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Re: Accessible pagination


From: Dean Hamack
Date: Jun 21, 2009 11:15AM

Hi Jukka. Thanks for responding. My responses to your points are inline.

> This suggests that the pages are dynamically generated pages that are
> results from some search operations, or something like that. In such
> situations, numbers might really be the best link texts. But linking to all
> other result pages, or to several other result pages, would be overlinking
> and not accessible at all. When you check result pages, you almost always
> check them in sequence, so the only link you really need in this context is
> the "next" page, and it should probably be named "next" (in the applicable
> language).

Yes, you are correct in this case. Another example would be a bunch of blog
posts separated out into pages.

> Specifically, the common approach (used e.g. by Google) of
> constructs like
> 1 2 3 4 5 6 7 8 9 10 Next
> is wrong, as it puts the most important link last, after a sequence of
> rather pointless links.

Two points on this:

1. I disagree that the links are pointless. Often times when I'm doing a
Google image search or some research, I will mark down a list of page
numbers for a particular search result and go back to them later. If I'm at
page 37, and I remember there is something on page 6 that I want to look at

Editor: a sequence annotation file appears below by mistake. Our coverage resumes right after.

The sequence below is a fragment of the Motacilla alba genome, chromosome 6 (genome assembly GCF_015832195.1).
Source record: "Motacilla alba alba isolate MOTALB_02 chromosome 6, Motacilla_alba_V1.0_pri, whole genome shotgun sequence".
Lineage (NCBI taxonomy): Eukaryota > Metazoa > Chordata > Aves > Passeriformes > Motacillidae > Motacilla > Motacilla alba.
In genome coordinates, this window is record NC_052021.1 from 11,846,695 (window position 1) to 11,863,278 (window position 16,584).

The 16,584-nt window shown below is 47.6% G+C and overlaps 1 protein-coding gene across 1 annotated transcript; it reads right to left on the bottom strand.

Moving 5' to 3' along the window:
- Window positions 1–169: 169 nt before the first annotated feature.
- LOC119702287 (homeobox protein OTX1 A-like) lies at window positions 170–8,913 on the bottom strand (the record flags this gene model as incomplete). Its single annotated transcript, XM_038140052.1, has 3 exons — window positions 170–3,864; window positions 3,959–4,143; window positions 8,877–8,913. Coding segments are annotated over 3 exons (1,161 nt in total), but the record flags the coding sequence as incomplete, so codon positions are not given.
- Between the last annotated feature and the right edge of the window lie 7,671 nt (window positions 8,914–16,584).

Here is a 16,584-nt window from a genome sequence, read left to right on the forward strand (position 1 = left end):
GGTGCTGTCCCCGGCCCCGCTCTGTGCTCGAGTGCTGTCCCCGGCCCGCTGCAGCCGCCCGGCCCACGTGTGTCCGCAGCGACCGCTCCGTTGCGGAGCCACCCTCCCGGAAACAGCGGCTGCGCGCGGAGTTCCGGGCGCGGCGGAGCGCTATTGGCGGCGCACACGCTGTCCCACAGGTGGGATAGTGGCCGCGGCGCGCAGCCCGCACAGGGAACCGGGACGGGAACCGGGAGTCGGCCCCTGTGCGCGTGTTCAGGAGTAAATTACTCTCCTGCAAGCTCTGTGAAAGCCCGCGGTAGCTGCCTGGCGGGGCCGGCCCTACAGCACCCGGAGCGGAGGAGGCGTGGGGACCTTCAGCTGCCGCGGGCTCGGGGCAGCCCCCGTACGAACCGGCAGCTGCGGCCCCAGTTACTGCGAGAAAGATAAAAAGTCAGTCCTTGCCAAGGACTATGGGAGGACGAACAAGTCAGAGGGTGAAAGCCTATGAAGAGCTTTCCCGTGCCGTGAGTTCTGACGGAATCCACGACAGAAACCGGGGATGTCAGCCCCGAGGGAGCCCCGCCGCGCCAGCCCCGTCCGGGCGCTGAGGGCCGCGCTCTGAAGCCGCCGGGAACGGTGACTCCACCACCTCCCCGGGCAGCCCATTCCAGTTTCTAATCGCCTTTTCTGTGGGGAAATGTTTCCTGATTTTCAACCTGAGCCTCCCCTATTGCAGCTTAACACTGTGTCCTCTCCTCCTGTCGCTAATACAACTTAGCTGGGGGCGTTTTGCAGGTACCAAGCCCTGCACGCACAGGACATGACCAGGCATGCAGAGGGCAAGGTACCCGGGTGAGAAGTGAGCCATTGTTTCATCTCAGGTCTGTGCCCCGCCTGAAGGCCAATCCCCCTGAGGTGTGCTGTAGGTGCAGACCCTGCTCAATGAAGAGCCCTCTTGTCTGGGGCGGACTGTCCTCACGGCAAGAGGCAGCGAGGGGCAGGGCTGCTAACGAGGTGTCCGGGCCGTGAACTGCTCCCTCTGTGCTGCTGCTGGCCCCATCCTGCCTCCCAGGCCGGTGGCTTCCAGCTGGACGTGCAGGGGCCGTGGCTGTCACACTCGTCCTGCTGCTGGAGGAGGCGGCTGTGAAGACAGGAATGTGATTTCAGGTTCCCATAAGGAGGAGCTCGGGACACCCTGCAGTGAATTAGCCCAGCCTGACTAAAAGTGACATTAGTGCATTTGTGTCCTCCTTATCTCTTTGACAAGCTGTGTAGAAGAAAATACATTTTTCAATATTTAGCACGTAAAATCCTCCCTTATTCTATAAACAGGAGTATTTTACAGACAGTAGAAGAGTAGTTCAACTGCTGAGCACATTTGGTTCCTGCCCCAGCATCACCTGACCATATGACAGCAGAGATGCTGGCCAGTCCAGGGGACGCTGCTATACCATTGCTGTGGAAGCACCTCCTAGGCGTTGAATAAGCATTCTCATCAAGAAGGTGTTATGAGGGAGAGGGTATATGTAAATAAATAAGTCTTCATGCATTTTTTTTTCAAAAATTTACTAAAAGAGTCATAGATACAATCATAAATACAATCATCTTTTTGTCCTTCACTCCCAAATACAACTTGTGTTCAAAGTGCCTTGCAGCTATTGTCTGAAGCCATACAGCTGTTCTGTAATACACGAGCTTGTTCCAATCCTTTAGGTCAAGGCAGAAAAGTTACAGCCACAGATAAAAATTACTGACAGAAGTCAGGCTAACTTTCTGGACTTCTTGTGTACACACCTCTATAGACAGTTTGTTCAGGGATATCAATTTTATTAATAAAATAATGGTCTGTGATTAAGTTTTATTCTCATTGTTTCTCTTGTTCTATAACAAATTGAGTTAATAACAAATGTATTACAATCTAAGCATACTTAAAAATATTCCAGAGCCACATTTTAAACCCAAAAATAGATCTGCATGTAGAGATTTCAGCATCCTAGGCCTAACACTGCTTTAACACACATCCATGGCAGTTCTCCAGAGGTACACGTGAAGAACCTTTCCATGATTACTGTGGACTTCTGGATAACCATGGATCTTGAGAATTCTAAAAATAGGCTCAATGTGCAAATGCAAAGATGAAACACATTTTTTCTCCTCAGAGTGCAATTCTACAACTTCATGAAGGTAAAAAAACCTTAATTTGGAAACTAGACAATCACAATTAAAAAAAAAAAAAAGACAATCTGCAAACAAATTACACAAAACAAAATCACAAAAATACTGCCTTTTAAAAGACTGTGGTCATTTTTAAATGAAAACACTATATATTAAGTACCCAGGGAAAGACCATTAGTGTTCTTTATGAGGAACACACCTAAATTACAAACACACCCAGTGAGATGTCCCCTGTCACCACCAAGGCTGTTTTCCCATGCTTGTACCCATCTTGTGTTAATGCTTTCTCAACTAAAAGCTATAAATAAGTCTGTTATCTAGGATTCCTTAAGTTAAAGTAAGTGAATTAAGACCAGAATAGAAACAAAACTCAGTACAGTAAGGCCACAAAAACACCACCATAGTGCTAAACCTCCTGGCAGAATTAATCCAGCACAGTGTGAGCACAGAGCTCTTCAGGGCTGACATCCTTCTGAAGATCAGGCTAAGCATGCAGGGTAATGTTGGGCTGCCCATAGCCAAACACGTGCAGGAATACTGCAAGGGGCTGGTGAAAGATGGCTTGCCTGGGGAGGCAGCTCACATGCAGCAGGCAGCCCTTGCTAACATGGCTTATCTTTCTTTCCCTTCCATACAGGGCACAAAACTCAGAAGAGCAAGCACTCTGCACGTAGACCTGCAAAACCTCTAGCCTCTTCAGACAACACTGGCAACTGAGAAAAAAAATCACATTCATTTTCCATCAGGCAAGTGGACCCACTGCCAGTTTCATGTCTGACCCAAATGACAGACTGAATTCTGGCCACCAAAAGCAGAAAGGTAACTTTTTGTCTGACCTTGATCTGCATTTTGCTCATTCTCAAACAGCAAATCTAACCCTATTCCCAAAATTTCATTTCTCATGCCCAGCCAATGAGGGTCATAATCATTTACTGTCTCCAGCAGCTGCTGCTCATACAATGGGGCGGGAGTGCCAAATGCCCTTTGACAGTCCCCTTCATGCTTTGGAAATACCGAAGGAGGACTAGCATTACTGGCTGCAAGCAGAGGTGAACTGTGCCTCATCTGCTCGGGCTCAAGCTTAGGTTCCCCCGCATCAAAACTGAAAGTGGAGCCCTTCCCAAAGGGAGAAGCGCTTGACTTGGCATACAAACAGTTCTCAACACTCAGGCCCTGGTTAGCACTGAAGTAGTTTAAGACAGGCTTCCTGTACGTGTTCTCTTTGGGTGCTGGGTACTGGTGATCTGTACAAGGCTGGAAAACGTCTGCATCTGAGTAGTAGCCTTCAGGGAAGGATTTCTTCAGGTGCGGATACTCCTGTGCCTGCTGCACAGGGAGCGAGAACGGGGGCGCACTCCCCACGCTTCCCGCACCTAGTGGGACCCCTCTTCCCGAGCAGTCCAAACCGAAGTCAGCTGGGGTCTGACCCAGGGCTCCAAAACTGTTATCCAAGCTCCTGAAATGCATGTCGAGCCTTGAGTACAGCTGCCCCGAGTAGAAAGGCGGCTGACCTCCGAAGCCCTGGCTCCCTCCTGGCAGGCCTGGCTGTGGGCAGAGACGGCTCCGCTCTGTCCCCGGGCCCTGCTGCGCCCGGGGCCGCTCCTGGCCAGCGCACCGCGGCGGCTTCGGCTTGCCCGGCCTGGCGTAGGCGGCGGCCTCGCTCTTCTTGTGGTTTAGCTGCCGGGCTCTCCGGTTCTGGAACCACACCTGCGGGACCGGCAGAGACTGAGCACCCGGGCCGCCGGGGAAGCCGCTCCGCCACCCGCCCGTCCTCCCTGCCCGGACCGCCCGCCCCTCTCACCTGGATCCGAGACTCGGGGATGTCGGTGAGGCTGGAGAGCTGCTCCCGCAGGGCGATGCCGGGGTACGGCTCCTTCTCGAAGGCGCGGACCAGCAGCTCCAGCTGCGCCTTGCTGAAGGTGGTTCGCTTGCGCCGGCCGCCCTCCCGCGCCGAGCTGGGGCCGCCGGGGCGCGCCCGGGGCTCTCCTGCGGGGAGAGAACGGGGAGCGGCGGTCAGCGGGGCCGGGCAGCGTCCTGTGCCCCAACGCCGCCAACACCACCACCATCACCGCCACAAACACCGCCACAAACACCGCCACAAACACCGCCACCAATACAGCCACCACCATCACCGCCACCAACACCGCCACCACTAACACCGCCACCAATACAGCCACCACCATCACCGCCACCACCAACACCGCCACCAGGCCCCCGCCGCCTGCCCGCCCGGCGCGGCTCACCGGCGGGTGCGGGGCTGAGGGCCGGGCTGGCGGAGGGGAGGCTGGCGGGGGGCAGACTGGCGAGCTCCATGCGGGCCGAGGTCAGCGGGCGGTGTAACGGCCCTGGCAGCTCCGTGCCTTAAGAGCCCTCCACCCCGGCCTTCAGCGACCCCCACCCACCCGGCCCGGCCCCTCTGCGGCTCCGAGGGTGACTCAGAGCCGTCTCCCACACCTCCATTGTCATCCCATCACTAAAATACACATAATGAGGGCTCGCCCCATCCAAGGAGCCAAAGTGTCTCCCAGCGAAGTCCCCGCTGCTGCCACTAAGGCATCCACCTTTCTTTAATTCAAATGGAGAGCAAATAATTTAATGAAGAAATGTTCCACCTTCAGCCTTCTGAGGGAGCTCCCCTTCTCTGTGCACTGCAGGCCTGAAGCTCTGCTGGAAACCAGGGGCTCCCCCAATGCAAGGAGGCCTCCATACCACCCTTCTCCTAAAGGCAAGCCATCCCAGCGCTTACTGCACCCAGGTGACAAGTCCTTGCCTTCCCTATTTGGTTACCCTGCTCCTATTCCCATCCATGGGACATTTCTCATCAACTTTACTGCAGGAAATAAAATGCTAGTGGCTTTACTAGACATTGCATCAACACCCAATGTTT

again, I don't want to have to click the "previous" link 31 times to get
back there. I want to just click on the number 6.

2. Just to play Devil's advocate here and touch on a larger accessibility
issue; once something becomes the "standard" and everyone gets use to doing
it a certain way, then I would argue that it then becomes the "right" way to
do it. Because any deviation from the common method becomes confusing for
the user. Everyone has used Google, and has used that form of pagination.
And while having a list of page numbers may be a minor inconvenience for the
blind user, it can be a big help to the sighted user in certain situations.
So if having the list of links improves usability for 99 people, and makes
it only slightly inconvenient for 1 (but still usable), I would argue that
it's the better choice.

> If my guess about the situation is roughly right, I'd suggest my treatise on
> the topic of accessibility of search or query result presentation:
> http://www.cs.tut.fi/~jkorpela/forms/qdfa.html

Great article, and it gets me thinking about a few things. Thanks.

Based on your points, perhaps the answer is to put the "next" and "previous"
links before the list of page numbers in the code. That way, the blind user
never has to weed through them. Then I can arrange everything on screen in
the order sighted people are accustomed to using css positioning.